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Reviewed by Grant Leishman for Readers' Favorite
You Dream Every Night That I Am Home: Letters from a Young Civil War Soldier to his Wife in Eckley, a town in the anthracite coal fields of northern Pennsylvania by Melanie Akren-Dickson is a profoundly personal, meticulously researched, and documented record of a simple Civil War soldier called to duty in the conflict that split the fledgling nation of the United States. John Williamson was a newly married twenty-two-year-old who worked as a mule driver in the coal town of Eckley, Pennsylvania. He and his newly-minted wife, Hester, were expecting their first child when war was declared and John enlisted in Company K of the Pennsylvania 81st Infantry. The letters John would write home to his beloved Hester right up until the moment of his death in the Battle of Charles City Crossroads form the core of this beautiful book but the author has researched and also included many maps, photographs (now and then), plus details of the lives of many of those mentioned in the letters, into the narrative. The letters take us on John’s journey from the tiny town of Eckley to Washington DC, Alexandria, Virginia, and finally to the Virginian Peninsular where he was to meet his untimely fate. Along with John’s letters, the story gives us a feel for the life of a common soldier in one small part of that awful and bloody conflict.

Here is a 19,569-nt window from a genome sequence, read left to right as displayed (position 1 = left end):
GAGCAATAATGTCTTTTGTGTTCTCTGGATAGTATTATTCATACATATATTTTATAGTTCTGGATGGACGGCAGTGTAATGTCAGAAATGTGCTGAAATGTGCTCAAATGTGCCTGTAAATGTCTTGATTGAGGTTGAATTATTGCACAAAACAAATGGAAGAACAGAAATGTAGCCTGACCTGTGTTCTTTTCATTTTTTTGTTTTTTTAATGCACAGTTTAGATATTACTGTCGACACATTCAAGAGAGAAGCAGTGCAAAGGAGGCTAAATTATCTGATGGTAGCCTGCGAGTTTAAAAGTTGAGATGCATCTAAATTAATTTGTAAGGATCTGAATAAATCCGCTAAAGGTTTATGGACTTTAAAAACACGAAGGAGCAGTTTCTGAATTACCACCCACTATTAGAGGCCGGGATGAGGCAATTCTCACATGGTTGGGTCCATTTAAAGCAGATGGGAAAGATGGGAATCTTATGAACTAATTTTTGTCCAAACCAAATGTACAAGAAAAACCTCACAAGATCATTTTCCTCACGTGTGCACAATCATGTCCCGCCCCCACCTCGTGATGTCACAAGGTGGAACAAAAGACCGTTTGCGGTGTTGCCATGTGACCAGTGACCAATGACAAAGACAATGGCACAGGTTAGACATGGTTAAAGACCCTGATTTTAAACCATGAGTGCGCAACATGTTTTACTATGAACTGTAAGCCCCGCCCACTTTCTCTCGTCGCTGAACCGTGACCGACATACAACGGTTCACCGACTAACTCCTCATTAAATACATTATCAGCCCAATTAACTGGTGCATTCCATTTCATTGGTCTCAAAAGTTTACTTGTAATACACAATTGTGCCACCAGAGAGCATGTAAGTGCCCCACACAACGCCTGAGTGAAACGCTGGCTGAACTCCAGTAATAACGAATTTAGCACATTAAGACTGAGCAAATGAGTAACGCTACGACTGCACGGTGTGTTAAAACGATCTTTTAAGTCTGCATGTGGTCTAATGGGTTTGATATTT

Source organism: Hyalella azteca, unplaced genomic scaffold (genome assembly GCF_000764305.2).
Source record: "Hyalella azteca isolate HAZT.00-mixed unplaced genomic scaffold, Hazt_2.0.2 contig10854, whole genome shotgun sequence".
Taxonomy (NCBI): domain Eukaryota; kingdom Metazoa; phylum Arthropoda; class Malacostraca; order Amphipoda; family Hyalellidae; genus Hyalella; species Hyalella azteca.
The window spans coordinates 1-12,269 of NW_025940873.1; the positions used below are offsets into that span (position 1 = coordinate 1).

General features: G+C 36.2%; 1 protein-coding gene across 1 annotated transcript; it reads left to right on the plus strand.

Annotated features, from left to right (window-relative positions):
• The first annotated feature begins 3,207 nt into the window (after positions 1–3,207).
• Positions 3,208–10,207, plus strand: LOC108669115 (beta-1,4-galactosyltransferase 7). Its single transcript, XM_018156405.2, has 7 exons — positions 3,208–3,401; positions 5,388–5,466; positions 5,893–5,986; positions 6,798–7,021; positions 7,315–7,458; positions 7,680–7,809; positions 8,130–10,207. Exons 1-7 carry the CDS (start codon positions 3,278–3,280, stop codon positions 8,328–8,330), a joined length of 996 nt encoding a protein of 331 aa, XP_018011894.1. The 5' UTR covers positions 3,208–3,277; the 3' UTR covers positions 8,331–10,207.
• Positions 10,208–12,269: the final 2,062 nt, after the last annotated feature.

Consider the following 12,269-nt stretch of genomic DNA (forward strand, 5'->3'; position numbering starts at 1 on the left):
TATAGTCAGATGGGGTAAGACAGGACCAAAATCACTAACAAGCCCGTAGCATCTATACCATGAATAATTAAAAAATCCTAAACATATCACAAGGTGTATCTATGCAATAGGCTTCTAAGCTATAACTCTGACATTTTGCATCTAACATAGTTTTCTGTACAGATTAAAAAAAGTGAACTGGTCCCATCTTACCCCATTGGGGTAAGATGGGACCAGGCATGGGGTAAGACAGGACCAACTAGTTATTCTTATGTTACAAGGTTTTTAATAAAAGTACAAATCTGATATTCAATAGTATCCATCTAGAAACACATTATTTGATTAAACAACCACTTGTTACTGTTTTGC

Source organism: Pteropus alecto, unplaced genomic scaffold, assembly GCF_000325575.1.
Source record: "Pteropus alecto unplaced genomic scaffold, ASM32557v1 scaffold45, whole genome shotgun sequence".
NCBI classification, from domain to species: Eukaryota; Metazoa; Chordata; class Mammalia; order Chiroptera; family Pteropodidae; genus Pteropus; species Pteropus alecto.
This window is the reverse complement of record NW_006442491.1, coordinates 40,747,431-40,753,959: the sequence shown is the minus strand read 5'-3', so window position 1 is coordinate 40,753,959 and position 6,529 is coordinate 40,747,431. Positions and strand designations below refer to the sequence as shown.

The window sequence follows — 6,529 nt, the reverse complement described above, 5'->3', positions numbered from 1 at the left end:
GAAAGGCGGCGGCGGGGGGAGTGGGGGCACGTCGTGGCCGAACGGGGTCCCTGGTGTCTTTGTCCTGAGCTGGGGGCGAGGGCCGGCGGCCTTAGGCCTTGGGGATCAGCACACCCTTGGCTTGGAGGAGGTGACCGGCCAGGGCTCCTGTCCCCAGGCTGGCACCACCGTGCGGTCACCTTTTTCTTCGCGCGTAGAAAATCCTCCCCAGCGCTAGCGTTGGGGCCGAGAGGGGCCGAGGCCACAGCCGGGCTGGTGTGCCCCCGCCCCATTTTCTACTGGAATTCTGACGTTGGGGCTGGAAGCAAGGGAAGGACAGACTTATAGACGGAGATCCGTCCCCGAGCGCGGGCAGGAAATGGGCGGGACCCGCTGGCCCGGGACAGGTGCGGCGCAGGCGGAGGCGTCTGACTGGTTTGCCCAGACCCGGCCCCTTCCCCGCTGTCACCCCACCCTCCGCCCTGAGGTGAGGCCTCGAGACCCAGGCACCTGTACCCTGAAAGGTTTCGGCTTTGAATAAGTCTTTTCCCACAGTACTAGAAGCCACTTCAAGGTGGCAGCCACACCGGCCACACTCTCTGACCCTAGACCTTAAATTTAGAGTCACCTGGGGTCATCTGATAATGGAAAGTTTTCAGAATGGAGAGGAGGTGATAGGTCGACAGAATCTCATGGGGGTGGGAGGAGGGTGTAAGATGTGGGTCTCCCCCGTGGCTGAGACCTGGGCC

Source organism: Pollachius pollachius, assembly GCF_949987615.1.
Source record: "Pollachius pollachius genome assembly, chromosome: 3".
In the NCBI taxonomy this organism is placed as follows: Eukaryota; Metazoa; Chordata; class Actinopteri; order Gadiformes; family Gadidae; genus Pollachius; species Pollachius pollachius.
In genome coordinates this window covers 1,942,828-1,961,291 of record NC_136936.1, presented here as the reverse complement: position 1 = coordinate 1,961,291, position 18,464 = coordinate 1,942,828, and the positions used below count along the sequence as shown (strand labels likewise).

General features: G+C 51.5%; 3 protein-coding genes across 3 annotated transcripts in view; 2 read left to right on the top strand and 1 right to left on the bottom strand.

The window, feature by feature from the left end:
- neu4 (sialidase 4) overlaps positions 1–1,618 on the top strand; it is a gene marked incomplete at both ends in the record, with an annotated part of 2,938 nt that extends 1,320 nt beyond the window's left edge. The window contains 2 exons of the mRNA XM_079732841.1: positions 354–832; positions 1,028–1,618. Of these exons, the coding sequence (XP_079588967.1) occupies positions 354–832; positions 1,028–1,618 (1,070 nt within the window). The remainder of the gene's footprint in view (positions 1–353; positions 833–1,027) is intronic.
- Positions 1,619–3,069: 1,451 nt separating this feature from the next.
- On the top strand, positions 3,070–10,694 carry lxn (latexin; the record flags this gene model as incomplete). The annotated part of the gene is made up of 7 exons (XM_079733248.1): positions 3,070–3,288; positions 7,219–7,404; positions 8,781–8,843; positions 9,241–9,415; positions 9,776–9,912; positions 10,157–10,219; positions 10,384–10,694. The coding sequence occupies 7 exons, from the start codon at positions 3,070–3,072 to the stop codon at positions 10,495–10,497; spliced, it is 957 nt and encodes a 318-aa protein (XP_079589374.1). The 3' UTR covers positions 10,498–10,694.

You Dream Every Night That I Am Home is a history buff’s dream. By using John’s letters as the center of this story, the reader is transported into the mindset of an ordinary man just doing what he believed was his duty and doing it with pride and lack of complaint. I particularly appreciated that his correspondence with his wife was not of the flowery, romantic nature that one might expect in one of these war collections but was much more down-to-earth and grounded, relating to everyday happenings and seeking news from home, as well as passing on information about others from Eckley that would be of interest to his wife, family, and neighbors. The actual book itself is beautifully presented, full of clear and informative photos, from then and now, showing sights that John Williamson will have seen or passed on his journey, as well as a fantastic collection of maps, war memorial sites, plaques, and headstones relating to people John had met during his sojourn to war. What I was deeply impressed with was the author’s research and the summary of the lives of all the people John mentioned in his letters, as well as their offspring, locations, and circumstances after the war, assuming they’d survived. The depth of detail in this work is staggering and is of academic quality in my opinion, with numerous informative footnotes and an extensive bibliography. The author also gives a historical perspective to the actual battles and their participants, over and above what were often just passing comments, to his wife Hester in his letters. This is an engrossing, enlightening read that I can highly recommend.